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Child Labor During The Industrial Revolution

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An average of 112 dead and 6,389 injured. This was the daily toll of the deaths and injuries of children during the Industrial Revolution. With no choice but to leave their homes to help support their families, children took up jobs and employed themselves in the working industry. The government, the parents of working children, and the factory owners were all hesitant to find a compromise which caused conflict. The government wanted the factories to continue being a success, the factory owners wanted to keep increasing their profit, and the parents were so low on money that they had no choice but to have their children help contribute to the family. The children were sick of the turmoil they were being put through and others saw how terrible they were being treated, so they decided they had to do something. A compromise was finally reached when workers started standing up for their rights and the rights of the children. Then the issue could not be ignored any longer. Laws were passed and the children were given an education and a childhood that they deserved. Child labor laws during the Industrial Revolution in the U.S. created societal and political conflict within communities in the pursuit of a compromise to create better working conditions for children in the 19th century.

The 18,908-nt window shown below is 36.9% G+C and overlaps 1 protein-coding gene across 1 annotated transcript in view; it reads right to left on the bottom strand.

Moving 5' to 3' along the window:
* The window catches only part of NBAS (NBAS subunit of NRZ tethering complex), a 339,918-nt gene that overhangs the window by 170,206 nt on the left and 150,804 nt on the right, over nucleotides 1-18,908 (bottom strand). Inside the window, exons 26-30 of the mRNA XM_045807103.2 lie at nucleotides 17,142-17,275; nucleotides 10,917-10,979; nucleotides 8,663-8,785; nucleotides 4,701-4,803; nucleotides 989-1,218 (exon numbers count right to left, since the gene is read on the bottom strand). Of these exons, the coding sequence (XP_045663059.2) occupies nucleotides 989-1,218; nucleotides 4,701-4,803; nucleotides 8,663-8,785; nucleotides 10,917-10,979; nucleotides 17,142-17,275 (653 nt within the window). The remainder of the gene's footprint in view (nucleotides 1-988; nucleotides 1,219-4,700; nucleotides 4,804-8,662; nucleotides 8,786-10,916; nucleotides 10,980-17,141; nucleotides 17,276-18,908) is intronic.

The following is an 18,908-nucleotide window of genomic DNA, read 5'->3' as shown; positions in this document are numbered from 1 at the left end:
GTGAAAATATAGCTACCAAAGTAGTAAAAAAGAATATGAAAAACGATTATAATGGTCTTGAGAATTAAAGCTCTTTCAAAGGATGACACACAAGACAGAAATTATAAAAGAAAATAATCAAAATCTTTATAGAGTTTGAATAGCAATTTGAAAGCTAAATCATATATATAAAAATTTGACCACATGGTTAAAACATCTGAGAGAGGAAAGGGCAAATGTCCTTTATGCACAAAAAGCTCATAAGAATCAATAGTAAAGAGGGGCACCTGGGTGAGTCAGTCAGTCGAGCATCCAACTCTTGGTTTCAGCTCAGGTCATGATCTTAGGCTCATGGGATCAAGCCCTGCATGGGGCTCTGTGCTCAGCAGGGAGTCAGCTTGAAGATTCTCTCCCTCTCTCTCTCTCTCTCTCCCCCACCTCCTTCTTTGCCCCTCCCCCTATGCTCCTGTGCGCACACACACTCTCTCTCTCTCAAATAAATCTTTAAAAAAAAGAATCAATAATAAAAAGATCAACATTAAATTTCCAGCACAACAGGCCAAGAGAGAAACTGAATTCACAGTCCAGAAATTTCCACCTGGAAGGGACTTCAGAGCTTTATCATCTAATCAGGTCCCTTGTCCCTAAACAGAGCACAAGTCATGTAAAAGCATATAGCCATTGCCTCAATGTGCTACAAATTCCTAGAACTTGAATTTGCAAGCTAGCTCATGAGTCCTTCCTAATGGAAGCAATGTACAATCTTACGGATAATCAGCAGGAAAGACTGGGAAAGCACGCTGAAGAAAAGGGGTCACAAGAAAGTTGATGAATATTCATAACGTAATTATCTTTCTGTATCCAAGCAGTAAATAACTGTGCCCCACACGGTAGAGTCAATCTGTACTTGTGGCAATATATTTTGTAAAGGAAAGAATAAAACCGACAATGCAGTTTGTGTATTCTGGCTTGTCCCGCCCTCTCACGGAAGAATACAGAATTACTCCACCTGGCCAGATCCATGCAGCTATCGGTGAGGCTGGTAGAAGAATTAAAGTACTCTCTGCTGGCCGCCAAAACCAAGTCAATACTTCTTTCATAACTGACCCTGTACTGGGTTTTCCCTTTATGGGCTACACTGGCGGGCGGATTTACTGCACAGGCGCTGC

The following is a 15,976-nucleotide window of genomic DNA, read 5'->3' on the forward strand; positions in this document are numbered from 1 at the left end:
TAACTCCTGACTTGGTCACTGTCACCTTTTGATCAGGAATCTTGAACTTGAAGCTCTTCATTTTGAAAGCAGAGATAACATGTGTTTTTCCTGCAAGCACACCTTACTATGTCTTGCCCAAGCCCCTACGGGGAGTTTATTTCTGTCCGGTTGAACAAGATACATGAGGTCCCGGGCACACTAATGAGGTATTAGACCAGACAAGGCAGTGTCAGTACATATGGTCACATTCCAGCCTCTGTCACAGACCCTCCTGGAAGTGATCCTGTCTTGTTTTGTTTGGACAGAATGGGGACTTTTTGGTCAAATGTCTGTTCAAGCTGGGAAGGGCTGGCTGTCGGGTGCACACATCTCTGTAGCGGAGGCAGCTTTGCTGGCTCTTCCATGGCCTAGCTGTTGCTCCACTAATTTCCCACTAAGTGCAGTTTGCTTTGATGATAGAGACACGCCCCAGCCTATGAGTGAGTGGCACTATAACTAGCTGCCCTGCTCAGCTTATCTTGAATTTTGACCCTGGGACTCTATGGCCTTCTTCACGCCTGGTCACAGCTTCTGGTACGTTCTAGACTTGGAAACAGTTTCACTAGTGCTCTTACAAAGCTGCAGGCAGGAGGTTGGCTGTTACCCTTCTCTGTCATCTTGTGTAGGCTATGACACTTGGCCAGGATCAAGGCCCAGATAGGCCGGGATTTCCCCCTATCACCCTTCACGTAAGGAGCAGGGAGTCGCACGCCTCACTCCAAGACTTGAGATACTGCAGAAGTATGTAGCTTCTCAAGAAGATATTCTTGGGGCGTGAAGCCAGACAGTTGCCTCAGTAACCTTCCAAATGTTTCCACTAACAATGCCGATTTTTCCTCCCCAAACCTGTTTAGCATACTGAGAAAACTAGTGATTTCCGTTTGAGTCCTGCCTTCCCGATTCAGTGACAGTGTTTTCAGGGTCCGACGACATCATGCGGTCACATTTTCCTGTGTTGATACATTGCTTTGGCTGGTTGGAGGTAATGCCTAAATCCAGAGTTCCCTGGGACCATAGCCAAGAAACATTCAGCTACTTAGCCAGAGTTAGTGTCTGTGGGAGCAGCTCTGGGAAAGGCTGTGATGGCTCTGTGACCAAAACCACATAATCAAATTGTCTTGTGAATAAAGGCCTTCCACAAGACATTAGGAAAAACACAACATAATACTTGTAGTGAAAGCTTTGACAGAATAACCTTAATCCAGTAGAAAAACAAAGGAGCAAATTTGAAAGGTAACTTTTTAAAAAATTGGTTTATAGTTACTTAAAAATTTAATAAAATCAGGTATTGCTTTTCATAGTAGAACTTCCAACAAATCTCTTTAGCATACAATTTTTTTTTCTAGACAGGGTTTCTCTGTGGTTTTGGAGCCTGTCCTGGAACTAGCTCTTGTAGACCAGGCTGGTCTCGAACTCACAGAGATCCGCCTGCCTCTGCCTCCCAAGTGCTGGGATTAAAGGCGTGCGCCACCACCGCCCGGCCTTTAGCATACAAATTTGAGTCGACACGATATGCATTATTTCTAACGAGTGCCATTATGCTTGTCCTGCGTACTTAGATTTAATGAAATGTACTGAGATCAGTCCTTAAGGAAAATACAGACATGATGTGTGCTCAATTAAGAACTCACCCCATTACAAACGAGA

The Industrial Revolution resulted in many advancements in agriculture, technology, transportation, manufacturing, and mining. Existing industries flourished and new opportunities developed. There
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